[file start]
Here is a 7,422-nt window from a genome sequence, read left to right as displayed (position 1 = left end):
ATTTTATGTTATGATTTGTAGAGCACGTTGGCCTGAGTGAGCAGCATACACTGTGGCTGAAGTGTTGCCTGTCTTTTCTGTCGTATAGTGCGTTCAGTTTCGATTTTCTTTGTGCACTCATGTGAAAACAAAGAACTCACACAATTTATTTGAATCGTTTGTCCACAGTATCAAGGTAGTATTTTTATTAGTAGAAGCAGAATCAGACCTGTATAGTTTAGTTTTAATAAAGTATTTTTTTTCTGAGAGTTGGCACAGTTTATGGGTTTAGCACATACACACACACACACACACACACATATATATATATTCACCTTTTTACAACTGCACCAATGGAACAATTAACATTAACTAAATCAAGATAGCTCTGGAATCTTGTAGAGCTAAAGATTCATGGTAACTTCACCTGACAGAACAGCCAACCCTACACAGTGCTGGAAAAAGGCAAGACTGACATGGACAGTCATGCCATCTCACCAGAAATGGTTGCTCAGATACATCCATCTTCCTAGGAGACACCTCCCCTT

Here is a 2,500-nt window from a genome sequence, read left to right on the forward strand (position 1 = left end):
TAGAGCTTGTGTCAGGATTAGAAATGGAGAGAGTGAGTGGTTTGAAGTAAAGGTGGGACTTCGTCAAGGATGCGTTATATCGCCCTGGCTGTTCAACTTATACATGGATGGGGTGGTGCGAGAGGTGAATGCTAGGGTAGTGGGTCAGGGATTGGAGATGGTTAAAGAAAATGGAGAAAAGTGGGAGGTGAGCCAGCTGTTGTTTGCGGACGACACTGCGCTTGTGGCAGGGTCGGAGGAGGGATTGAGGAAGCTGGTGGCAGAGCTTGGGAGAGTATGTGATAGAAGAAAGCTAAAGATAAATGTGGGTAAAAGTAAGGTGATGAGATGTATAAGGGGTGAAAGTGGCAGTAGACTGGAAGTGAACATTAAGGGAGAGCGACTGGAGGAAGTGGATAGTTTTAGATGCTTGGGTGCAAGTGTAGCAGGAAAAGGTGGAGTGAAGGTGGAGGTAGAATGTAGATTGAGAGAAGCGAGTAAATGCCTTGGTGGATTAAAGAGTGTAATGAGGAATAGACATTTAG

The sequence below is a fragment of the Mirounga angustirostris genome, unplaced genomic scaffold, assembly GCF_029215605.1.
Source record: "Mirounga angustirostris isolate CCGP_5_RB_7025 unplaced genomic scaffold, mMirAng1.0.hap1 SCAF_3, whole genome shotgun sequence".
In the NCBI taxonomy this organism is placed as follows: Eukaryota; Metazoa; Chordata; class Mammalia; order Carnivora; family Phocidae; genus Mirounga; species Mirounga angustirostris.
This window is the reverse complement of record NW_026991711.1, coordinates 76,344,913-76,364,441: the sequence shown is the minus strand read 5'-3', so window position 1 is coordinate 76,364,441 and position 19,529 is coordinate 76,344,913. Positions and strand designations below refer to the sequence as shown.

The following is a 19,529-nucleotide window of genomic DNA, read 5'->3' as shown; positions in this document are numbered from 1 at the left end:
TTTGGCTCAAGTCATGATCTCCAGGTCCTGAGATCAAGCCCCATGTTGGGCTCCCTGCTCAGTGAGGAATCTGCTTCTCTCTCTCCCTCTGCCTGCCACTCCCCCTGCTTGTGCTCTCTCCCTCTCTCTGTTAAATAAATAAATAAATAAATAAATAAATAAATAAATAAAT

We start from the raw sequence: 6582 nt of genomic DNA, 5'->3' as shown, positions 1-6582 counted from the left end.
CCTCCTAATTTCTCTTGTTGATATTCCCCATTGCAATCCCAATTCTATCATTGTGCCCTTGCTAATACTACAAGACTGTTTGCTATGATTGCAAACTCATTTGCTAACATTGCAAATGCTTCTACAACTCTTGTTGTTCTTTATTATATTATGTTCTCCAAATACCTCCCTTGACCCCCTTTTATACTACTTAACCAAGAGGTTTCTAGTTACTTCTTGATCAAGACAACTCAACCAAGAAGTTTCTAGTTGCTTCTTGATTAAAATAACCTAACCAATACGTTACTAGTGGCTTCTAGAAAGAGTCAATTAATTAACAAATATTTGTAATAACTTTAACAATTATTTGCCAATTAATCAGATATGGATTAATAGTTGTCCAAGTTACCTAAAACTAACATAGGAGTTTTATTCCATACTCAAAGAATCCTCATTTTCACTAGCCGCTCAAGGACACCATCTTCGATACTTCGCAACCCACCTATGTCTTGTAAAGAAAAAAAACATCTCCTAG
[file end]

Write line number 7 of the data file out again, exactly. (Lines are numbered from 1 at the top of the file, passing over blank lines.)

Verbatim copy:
In the NCBI taxonomy this organism is placed as follows: Eukaryota; Metazoa; Chordata; class Mammalia; order Carnivora; family Phocidae; genus Mirounga; species Mirounga angustirostris.